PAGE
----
Translink's plans to reduce the number of daily trains on the Londonderry to Coleraine rail service will further fuel the public perception of an “anti-Derry agenda,” according to Foyle MLA Mark H Durkan.
The planned reduction is the latest blow to a service that has failed to be upgraded despite previous assurances that money would be allocated for development.
Daily trains will now be reduced from nine to five and Mr Durkan believes that the cuts will add to fears over the future of the line.
“They pulled the service back so much it's hard to see the scenario where they are going to resuscitate it let alone enhance it,” he told the Belfast Telegraph.
The previous minister for Regional Development Conor Murphy had made assurances that money would be allocated to the improvement of the service, but the new minister Danny Kennedy subsequently shelved these plans.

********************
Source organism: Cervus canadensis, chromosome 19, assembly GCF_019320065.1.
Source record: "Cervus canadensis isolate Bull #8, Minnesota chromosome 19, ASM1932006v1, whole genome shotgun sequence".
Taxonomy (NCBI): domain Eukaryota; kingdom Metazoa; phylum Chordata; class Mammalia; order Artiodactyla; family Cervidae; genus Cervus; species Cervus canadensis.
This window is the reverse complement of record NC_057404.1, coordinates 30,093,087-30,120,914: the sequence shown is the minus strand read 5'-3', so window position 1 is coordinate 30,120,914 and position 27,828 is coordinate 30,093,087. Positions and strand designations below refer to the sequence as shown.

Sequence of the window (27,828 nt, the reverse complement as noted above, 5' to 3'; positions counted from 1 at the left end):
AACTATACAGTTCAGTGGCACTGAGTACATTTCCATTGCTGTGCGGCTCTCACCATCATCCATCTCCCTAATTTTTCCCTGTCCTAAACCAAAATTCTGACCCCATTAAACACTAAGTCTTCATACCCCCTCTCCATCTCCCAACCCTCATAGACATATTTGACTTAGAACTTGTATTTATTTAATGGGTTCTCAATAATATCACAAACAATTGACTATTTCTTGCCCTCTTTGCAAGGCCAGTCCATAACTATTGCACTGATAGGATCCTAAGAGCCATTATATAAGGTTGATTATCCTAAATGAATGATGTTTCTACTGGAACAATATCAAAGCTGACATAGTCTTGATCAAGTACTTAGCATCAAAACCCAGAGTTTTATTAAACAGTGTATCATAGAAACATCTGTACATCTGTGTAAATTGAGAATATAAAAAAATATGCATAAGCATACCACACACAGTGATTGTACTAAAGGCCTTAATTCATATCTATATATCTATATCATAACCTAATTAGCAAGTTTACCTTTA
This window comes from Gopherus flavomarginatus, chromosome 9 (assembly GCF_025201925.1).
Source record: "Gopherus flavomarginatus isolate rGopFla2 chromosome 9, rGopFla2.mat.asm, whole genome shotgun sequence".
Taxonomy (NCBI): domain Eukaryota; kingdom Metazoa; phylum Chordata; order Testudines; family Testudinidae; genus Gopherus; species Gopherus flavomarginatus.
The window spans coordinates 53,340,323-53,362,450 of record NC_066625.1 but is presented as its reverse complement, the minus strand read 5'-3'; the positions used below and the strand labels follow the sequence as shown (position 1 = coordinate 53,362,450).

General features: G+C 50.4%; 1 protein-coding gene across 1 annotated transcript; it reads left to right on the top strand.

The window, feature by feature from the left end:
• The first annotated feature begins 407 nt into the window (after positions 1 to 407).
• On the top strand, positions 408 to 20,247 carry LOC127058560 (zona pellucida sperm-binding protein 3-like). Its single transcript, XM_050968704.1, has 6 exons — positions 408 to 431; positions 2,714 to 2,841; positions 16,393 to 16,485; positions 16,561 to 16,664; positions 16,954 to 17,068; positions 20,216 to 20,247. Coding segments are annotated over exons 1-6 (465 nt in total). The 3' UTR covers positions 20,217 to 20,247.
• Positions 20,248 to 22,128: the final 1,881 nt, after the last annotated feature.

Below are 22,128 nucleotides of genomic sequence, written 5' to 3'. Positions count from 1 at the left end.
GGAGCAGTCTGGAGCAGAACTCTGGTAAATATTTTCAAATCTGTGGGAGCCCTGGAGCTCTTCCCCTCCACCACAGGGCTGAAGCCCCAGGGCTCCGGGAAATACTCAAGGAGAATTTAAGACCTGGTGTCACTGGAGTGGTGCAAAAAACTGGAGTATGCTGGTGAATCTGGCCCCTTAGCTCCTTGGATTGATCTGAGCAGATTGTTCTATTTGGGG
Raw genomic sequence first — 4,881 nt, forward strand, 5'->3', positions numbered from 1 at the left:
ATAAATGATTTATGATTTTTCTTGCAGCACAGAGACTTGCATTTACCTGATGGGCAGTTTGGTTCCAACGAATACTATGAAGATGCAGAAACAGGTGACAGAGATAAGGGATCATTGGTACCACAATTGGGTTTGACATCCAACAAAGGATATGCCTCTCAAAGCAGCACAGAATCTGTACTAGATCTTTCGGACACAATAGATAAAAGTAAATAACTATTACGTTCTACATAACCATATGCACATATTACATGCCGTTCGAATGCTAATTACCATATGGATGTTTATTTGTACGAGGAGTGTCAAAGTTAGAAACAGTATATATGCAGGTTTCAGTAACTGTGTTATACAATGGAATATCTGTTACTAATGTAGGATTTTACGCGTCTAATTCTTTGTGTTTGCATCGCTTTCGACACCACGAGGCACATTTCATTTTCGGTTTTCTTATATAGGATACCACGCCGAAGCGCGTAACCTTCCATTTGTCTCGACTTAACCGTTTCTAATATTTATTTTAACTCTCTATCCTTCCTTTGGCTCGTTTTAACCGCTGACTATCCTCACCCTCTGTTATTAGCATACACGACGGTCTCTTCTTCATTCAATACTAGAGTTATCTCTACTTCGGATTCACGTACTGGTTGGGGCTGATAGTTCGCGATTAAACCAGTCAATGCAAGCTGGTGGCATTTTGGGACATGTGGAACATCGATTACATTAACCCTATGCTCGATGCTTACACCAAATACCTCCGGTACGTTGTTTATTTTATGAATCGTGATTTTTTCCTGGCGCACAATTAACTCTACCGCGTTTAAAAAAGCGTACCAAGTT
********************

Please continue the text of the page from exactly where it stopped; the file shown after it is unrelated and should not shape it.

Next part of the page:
“I had assumed that with Conor Murphy being minister that it would be redressed, given the fact that he is a nationalist, to undo the harm that has been done to Derry as a nationalist city,” Mr Durkan said.
“That's how people see it and it's getting harder and harder to convince people that there is anything other than an anti-Derry agenda.
“We're now being perceived as whingers but it's absolutely ridiculous what is happening, especially with tourism being so important to Derry.”
Low user figures have been cited as a reason for reducing the service, but Mr Durkan said that the low uptake is a consequence of not investing in the line.
It takes longer for the train to run from Derry to Belfast today than it did during Queen Victoria's time.
The Belfast Telegraph contacted minister Kennedy who said: “In a period of budgetary constraint Translink will focus on measures to keep costs under control to keep fares as low as possible, take forward affordable capital projects and ensure services are safe, reliable and accessible.”
The Londonderry to Coleraine rail line has been described as one of the world's great railway journeys by former Monty Python star and travel broadcaster Michael Palin. Despite this and claims that the service has shown a 140% rise in passenger numbers, Translink has decided to cut the number of daily trains from nine to just five.